10. 10. "News consumption is a socially-engaging and socially-driven activity, especially online. The public is clearly part of the news process now. Participation comes more through sharing than through contributing news themselves. Getting news is often an important social act. Some 72% of American news consumers say they follow the news because they enjoy talking with others about what is happening in the world and 69% say keeping up with the news is a social or civic obligation. And 50% of American news consumers say they rely to some degree on people around them to tell them the news they need to know. Online, the social experience is widespread: 1 75% of online news consumers say they get news forwarded through email or posts on social networking sites and 52% say they share links to news with others via those means. 2 51% of social networking site (e.g. Facebook) users who are also online news consumers say that on a typical day they get news items from people they follow. Another 23% of this cohort follow news organizations or individual journalists on social networking sites. Some 37% of internet users have contributed to the creation of news, commentary about it, or dissemination of news via social media. They have done at least one of the following: commenting on a news story (25%); posting a link on a social networking site (17%); tagging content (11%), creating their own original news material or opinion piece (9%), or Tweeting about news (3%)."
  11. 11. business models for social media
  12. 12. Mostly, it's about data... • create a participatory framework • increase audience size and loyalty through participation • users generate most of content • users reveal demographic data • detailed demographic data has a higher value to advertisers • data trail from participation reveals even more about users (facebook knows that you're 20, recently described yourself as "unattached", attend City University, and just friended a whole bunch of ex-classmates who recently changed their location to Sydney - queue Qantas and dating website advertisments)
  13. 13. But still, largely dependent upon old models... • sell access to advanced features (flickr, linked in, dating websites) • sell subscriptions to content (coming soon to News International properties) • targeted advertising (facebook, premium google search results) • general advertising (banner ads) • sell opportunities to engage with audience ( • securing external funding
  14. 14. Sue Google:
  15. 15. Crowd Funding:
  16. 16. Co-Creation:
  17. 17. the entrepreneurial journalist (?)
  18. 18.
  19. 19. • yes, there are some ways to make money • think more widely about extracting value from your content and participation online • build yourself as a brand • have conversations that could lead to job opportunities • come up with interesting projects that might attract funding from, for example, the Knight Foundation • you're not just a journalist anymore - you also have to sell, market, consult, network and it would help to develop websites too...
  20. 20. Making money - obvious opportunities • google ads - small money, but easy and doesn't involve any selling • banner advertising - automated, and again easy, but very little money in it • associate programmes - advertise products and services, such as items from Amazon, using embed code - easy, and can be good money in right circumstances • target a niche, and sell ads to those who want to advertise to that niche ( • build a compelling proposition and sell it on • sell your skills - whether it's setting up blogs, live blogging events, creating and implementing a social media strategy, run audience engagement activities etc you have skills others might want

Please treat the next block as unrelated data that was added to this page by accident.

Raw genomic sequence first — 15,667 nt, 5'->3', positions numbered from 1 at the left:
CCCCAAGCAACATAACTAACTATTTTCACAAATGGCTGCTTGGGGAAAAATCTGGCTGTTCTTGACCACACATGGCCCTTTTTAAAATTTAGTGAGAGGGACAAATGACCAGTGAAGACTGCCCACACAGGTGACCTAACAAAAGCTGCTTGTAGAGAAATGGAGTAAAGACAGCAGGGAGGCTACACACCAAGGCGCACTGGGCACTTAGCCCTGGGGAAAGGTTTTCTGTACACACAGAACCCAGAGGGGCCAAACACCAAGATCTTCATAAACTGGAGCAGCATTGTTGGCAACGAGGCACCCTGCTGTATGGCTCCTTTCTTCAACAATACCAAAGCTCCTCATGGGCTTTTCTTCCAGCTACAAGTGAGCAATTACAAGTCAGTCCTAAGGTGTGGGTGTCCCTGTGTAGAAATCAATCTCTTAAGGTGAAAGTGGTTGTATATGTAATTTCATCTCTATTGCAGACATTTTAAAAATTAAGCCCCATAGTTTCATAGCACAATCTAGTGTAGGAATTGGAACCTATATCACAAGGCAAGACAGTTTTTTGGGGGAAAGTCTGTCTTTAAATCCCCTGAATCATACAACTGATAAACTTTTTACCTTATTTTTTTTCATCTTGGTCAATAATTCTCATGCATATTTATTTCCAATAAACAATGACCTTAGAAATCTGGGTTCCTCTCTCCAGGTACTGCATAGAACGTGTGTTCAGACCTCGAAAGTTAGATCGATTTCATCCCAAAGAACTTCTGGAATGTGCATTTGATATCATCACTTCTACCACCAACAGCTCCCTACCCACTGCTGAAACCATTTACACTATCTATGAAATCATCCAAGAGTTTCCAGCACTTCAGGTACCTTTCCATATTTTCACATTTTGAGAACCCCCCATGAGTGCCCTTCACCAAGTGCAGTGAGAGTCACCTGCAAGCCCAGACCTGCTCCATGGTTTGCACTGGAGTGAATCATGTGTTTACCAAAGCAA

21. 21. Build Your Brand in a Niche • targeting a niche you genuinely are interested in makes sense • might be fun anyway • demonstrate ability to create an audience as well as content • gets you noticed • less competition, particularly from “old media” (FT - example of big media doing ok in this space) • but there is a difference between "opportunity" and "free" - where's your boundary?
  22. 22. Journalist, Event Organiser?:
  23. 23. Have Conversations To Create Opportunities • point prospects to your online presence • build your professional network, and make it visible (linked in, slideshare, etc) • live blog industry events • become the centre of the audience community you target
  24. 24. Market and Sell Your Skills, Not Content • you can create content - identify who, both within in the media and elsewhere, might be interested in it •PR, Marketing, Industry, Government, etc • show others how you do it - teaching and consulting can be rewarding, and it pays
  25. 25. More... • Devise applications (see Glamour Ask a Stylist app) • Sell and manage clever content + social media propositions •Extract data from your audience and sell it (data mining) • Repackage data to build new things (and sell it - councils, news, marketing agencies, etc)
  26. 26. Alex Johnson, who lives around the corner from me has, from his garden shed, created a business out of writing about, what else, garden sheds (http:// with a bit of consulting on the side.
  27. 27. Richard Lander is a founding director and investor in Citywire ( which started in 1999. Before that he was a journalist with Reuters, The Times, the London Daily News and other publications. He spent a strange year working in current affairs television before returning to print. Scared that he would end up with his fate in Rupert Murdoch’s hands, he took an MBA at this very university in 1993 and has been eternally grateful ever since for what he learned here.